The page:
We cleave to the One who is ‘resolute toward Jerusalem’ where Calvary awaits Him (LK 9:51). He calls us to walk with Him so we can gift others with a whole (enough) witness of gender clarity and tempered desire. We become for them a witness of the God who amid suffering binds up sorrow with love.

‘We seek to be chaste because someone we love needs us to be chaste.’ – Heather King

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Bloody Marriage

Marriage is messy business. So much so that Jesus allowed Himself to get messed up for us. He shed blood to reveal our starting point as spouses: ‘O God, the love I desire to give, I do not!’ Or more accurately, I cannot. Lord, have mercy on me, a sinner.

Annette and I just finished leading a round of Beauty and the Breach, an 8-week course in which we invite frustrated couples to discover the Cross together through merciful exchanges of blessing, sin, and need. Each couple bore distinct wounds but faced a common block in offering themselves freely to the other. We placed a big Cross in the middle of our gathering as a reminder that Jesus’ covenant with us—His commitment to the marriage–supersedes our own; we stirred up the faith that somehow His blood could bore through the debris obscuring our true selves from the other. His Cross also reminded us that when it came to expressing hard stuff to the other, or hearing hard stuff, we could pick up our little crosses and endure shame and pain for the joy set before us.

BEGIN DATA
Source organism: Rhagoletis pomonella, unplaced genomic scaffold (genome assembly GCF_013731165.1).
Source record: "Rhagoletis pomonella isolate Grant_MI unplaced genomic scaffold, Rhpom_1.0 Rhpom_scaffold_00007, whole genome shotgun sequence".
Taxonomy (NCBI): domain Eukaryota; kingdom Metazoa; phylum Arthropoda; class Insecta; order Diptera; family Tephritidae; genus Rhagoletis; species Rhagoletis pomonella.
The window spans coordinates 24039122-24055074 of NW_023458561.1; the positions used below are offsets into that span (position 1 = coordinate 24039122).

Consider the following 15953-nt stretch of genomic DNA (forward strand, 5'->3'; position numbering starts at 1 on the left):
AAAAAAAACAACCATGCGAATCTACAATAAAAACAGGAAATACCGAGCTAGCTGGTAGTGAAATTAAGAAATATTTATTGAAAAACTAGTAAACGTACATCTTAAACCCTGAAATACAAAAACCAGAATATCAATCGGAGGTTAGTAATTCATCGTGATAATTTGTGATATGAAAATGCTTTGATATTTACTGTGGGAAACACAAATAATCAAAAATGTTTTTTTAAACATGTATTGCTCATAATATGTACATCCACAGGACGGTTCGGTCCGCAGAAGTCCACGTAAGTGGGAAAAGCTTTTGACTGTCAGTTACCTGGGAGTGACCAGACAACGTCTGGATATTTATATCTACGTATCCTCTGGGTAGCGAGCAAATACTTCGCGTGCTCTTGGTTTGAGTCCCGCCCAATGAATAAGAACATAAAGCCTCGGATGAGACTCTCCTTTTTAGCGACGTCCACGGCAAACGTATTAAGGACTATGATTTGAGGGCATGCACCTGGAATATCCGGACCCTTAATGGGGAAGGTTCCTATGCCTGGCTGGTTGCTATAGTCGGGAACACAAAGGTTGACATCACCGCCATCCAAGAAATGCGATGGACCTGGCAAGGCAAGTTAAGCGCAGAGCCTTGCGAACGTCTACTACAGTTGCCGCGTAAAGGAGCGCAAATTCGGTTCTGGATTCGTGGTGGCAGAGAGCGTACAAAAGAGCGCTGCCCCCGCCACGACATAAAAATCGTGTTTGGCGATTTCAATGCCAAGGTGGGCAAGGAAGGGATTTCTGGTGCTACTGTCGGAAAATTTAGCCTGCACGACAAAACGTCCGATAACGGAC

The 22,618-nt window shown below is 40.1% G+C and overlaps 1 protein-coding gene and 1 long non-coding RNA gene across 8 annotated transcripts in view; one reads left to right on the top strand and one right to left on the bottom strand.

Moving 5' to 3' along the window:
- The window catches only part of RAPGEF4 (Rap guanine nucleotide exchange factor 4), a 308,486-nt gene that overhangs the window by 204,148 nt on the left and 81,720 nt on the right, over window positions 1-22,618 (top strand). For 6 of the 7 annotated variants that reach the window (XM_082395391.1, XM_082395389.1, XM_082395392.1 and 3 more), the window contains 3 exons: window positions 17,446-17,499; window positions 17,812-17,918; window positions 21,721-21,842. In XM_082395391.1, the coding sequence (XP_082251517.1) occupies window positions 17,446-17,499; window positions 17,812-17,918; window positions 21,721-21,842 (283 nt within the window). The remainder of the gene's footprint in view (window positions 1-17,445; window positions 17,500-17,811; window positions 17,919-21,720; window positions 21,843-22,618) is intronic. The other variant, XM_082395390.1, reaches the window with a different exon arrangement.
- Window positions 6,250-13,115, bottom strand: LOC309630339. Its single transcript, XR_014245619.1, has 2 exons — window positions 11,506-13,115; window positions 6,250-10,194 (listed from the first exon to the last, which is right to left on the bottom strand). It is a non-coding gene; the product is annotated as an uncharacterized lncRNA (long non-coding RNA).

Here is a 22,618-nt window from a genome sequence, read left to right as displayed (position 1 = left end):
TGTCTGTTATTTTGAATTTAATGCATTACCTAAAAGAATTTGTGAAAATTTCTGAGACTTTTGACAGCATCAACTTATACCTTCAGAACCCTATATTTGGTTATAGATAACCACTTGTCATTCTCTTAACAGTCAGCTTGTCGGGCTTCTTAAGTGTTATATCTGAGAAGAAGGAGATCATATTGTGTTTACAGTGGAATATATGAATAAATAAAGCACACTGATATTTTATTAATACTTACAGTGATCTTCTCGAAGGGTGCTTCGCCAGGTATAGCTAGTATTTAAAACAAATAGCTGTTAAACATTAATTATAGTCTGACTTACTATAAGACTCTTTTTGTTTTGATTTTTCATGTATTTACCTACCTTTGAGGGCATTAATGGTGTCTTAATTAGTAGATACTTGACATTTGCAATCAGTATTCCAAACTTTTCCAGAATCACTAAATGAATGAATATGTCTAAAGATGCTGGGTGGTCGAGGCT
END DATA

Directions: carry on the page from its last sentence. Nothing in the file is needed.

Some of the couples could point to big historic sins as contributors to the current breach. A few had thought ‘marriage’ might cure sexual addiction or same-sex attraction or deep-seated fears; in truth, they realized that a good marriage exposes before it absolves. In a previous group, one woman expressed how her husband’s confession of a litany of sexual sins may have been in his words ‘a resurrection’ but for her, it was the beginning of a slow, long crucifixion. She had to die to what she thought her life would be. A source of security had become a threat; her closest walking partner, a dangerous sinner. How to love? ‘Lord, have mercy on me, sinner…’

I am not being romantic here. All sin is not created equal and certain betrayals require solid boundaries in order to protect the betrayed and provoke genuine repentance on the part of the obvious sinner. But it also invites the offended party to reckon with his or her limited love—the way (s)he loves according to contract, because the other keeps his or her end of the marital deal and thus justifies one’s love. When that contract is broken, one feels justified in breaking vows. But we marry based on covenant, the truth that we invoked the ONE who shed blood to grant us the mercy needed to extend mercy, especially to the sinner we’re sleeping with.

During our last night at Beauty and the Breach, the Spirit directed me to Luke 18: 9-14 where Jesus gives wise counsel to any ‘confident of their own righteousness’ (v.9), namely the Pharisee who thanked God for not making him an adulterer. Next to him at church was such an adulterer who simply cried out for mercy. God saved only the latter (v. 14). My prayer? That the Cross reveal to all spouses our inability to love the other as we should. May mercy come quickly to meet former Pharisees and former prostitutes who marry; may the bloody God be glorified on such broken, level and ultimately beautiful ground.